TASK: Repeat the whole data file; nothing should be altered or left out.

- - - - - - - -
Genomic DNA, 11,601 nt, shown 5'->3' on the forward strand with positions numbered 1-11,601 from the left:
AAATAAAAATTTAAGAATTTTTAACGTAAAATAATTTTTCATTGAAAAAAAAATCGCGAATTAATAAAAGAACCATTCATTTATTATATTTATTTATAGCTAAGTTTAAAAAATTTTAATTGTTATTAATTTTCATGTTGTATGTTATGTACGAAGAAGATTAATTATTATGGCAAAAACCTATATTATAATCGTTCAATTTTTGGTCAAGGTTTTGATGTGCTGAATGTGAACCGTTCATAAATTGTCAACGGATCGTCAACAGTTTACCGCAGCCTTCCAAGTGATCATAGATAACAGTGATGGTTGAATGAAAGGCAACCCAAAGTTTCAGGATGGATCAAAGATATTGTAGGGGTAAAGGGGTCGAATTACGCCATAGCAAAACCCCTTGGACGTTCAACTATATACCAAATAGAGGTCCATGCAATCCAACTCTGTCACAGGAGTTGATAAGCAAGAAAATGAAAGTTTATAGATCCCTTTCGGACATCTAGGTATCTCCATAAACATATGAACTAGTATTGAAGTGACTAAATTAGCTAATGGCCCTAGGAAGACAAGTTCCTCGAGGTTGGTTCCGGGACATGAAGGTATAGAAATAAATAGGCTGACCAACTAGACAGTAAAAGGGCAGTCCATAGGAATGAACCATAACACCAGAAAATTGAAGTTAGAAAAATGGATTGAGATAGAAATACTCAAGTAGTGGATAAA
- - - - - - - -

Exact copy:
Genomic DNA, 11,601 nt, shown 5'->3' on the forward strand with positions numbered 1-11,601 from the left:
AAATAAAAATTTAAGAATTTTTAACGTAAAATAATTTTTCATTGAAAAAAAAATCGCGAATTAATAAAAGAACCATTCATTTATTATATTTATTTATAGCTAAGTTTAAAAAATTTTAATTGTTATTAATTTTCATGTTGTATGTTATGTACGAAGAAGATTAATTATTATGGCAAAAACCTATATTATAATCGTTCAATTTTTGGTCAAGGTTTTGATGTGCTGAATGTGAACCGTTCATAAATTGTCAACGGATCGTCAACAGTTTACCGCAGCCTTCCAAGTGATCATAGATAACAGTGATGGTTGAATGAAAGGCAACCCAAAGTTTCAGGATGGATCAAAGATATTGTAGGGGTAAAGGGGTCGAATTACGCCATAGCAAAACCCCTTGGACGTTCAACTATATACCAAATAGAGGTCCATGCAATCCAACTCTGTCACAGGAGTTGATAAGCAAGAAAATGAAAGTTTATAGATCCCTTTCGGACATCTAGGTATCTCCATAAACATATGAACTAGTATTGAAGTGACTAAATTAGCTAATGGCCCTAGGAAGACAAGTTCCTCGAGGTTGGTTCCGGGACATGAAGGTATAGAAATAAATAGGCTGACCAACTAGACAGTAAAAGGGCAGTCCATAGGAATGAACCATAACACCAGAAAATTGAAGTTAGAAAAATGGATTGAGATAGAAATACTCAAGTAGTGGATAAA